Attorney General Neronha objects to proposed increases to 2024 statewide healthcare insurance rates


Proposed increase would affect more than 166,000 Rhode Islanders across individual plans and large and small employer group plans


PROVIDENCE, R.I. – Attorney General Peter F. Neronha announced today the filing of objections with the Office of Health Insurance Commissioner (OHIC) in response to requests to increase health insurance rates in 2024 filed by multiple health insurers. Altogether, these requests would impact more than 166,000 Rhode Islanders enrolled in individual, and large and small employer group insurance plans.


The Attorney General filed objections to insurers’ proposed rate increases pursuant to his statutory authority to protect and advocate for Rhode Islanders, including when health insurance rate increases are requested. The goal of the Attorney General’s objections is to protect Rhode Islanders from paying more than their fair share for health insurance, by considering not only the numbers but also the real economic situation facing the state and the nation. Attorney General Neronha urged OHIC to reject any and all rate increases for the six carriers given the increasingly difficult financial situation for Rhode Islanders.


“Once again, this Office is objecting to proposed health insurance rate increases that would impact more than 166,000 Rhode Islanders because we believe they are not justified given current economic conditions and the relative financial strength of the health insurers,” said Attorney General Neronha. “Rhode Islanders should not bear the full weight of rising healthcare costs alone. It should be a shared responsibility borne by all stakeholders including health insurance companies. Indeed, among all the players, they are by and large the strongest financially. By preventing health insurers from passing increased costs through to consumers, we create an incentive for stakeholders to work together to improve our health care system and strengthen it.”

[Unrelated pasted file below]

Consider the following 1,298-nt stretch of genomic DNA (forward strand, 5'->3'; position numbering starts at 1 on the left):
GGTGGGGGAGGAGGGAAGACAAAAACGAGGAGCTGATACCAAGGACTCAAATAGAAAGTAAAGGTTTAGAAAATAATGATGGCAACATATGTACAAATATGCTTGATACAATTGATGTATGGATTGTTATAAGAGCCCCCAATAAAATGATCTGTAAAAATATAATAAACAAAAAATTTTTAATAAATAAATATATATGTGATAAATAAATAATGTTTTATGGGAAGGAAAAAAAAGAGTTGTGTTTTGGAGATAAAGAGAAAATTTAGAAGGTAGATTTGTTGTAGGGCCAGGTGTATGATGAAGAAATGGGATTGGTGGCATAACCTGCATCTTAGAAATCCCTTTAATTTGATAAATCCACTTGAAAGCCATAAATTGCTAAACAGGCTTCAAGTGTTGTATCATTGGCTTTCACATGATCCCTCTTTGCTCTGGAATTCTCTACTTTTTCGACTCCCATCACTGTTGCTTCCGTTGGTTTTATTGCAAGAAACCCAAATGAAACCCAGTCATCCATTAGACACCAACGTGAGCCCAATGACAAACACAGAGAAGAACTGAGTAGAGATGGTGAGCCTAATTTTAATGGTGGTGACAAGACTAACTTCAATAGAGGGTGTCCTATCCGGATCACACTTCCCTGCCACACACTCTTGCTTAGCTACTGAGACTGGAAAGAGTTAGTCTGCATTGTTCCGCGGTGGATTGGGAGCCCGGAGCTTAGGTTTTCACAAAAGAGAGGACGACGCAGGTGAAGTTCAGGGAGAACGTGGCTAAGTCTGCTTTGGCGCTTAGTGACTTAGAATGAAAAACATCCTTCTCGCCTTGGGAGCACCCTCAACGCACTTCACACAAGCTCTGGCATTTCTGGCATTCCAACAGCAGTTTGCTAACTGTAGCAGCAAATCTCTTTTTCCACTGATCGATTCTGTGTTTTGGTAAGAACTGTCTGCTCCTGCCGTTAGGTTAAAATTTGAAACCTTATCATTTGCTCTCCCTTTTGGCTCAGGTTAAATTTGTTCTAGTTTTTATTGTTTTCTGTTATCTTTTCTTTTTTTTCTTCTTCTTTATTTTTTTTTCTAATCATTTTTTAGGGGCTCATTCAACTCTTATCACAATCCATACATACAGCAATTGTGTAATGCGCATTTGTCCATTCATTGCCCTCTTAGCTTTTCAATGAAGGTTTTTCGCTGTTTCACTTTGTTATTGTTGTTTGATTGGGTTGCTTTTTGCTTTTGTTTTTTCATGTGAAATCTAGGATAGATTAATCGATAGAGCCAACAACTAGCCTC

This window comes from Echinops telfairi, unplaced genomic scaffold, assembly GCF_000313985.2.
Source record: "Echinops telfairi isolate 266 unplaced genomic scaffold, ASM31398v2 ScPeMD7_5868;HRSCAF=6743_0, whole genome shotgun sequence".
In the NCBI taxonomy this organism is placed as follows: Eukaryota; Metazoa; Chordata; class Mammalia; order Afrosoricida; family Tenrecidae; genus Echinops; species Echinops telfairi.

The six insurers reviewed were: Cigna, United Healthcare, Aetna, Blue Cross Blue Shield, and Harvard Pilgrim in the large group market; Blue Cross Blue Shield, Neighborhood Health, Harvard Pilgrim, and UnitedHealth in the small group market; and Neighborhood Health and Blue Cross Blue Shield in the individual market.


The Attorney General’s objections noted that the requests for rate increases are being made during a period of economic struggles of many Rhode Islanders, following recent increased levels of inflation affecting the costs of critical goods, as well as historically high housing prices in Rhode Island.

In this year’s analysis, the Office focused on the carriers themselves, and the public comments highlight the enormous profits – in some cases billions of dollars – made by many of these companies in recent years. For example, Cigna, which requested an increase of 5.9% in the large group market, reported total adjusted revenue of $180.5 billion in 2022 and is projecting a total adjusted revenue of $187 billion in 2023. Further, Aetna, which requested a 6.6% rate increase in the large group market, brought in $91.4 billion in revenue in 2022 and contributed to parent company CVS Caremark’s year of outperformance in which it reported more than $300 billion in total revenue.


In his comments, the Attorney General stressed that the insurers’ increased financial resources should be passed on to benefit consumers by making coverage more affordable.


The Office also scrutinized the actuarial basis for the insurers’ rate-increase requests and, working with a team of independent actuaries, found those requests to be inflated. For example, the independent actuaries applied accepted industry standards and found that several of the insurers’ projected trends were not supported by the historical data. So even on an actuarial basis, the numbers show that the rates requested by the insurers were higher than justified and smaller increases would be more reasonable for all markets analyzed.


For these reasons, as detailed in the Attorney General’s objections, should the Health Insurance Commissioner determine that any increases are warranted, the Attorney General recommends, based on actuarial findings, increases be limited to much lower rates, and no more than what is adequate for insurers to provide services but still affordable for residents.


Objections to the rate increases can be accessed online at the links below.